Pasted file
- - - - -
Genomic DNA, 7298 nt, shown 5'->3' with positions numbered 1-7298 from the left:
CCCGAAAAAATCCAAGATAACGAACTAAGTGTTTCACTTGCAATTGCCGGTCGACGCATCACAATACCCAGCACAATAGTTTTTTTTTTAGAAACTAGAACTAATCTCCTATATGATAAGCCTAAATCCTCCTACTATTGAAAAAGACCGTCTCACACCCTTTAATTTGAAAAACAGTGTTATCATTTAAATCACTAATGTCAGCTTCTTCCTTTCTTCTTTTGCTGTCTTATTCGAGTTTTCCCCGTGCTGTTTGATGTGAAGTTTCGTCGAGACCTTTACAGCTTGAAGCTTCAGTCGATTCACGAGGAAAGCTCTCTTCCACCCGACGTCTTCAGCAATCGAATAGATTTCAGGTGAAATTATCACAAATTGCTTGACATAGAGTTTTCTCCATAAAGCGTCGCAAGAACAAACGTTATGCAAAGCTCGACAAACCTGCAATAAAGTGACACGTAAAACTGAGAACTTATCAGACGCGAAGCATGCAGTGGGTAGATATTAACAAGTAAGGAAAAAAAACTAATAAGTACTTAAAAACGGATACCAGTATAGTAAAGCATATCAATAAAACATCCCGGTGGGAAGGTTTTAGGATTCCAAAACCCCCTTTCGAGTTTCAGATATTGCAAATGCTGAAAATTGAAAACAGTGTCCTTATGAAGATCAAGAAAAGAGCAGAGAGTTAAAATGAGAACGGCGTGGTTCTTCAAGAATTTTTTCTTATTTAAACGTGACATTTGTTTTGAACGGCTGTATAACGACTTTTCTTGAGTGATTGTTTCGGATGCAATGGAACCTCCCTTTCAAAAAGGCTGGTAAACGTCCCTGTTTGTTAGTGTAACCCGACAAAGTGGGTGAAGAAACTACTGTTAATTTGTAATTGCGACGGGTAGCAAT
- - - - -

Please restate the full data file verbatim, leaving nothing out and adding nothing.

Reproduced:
Genomic DNA, 7298 nt, shown 5'->3' with positions numbered 1-7298 from the left:
CCCGAAAAAATCCAAGATAACGAACTAAGTGTTTCACTTGCAATTGCCGGTCGACGCATCACAATACCCAGCACAATAGTTTTTTTTTTAGAAACTAGAACTAATCTCCTATATGATAAGCCTAAATCCTCCTACTATTGAAAAAGACCGTCTCACACCCTTTAATTTGAAAAACAGTGTTATCATTTAAATCACTAATGTCAGCTTCTTCCTTTCTTCTTTTGCTGTCTTATTCGAGTTTTCCCCGTGCTGTTTGATGTGAAGTTTCGTCGAGACCTTTACAGCTTGAAGCTTCAGTCGATTCACGAGGAAAGCTCTCTTCCACCCGACGTCTTCAGCAATCGAATAGATTTCAGGTGAAATTATCACAAATTGCTTGACATAGAGTTTTCTCCATAAAGCGTCGCAAGAACAAACGTTATGCAAAGCTCGACAAACCTGCAATAAAGTGACACGTAAAACTGAGAACTTATCAGACGCGAAGCATGCAGTGGGTAGATATTAACAAGTAAGGAAAAAAAACTAATAAGTACTTAAAAACGGATACCAGTATAGTAAAGCATATCAATAAAACATCCCGGTGGGAAGGTTTTAGGATTCCAAAACCCCCTTTCGAGTTTCAGATATTGCAAATGCTGAAAATTGAAAACAGTGTCCTTATGAAGATCAAGAAAAGAGCAGAGAGTTAAAATGAGAACGGCGTGGTTCTTCAAGAATTTTTTCTTATTTAAACGTGACATTTGTTTTGAACGGCTGTATAACGACTTTTCTTGAGTGATTGTTTCGGATGCAATGGAACCTCCCTTTCAAAAAGGCTGGTAAACGTCCCTGTTTGTTAGTGTAACCCGACAAAGTGGGTGAAGAAACTACTGTTAATTTGTAATTGCGACGGGTAGCAAT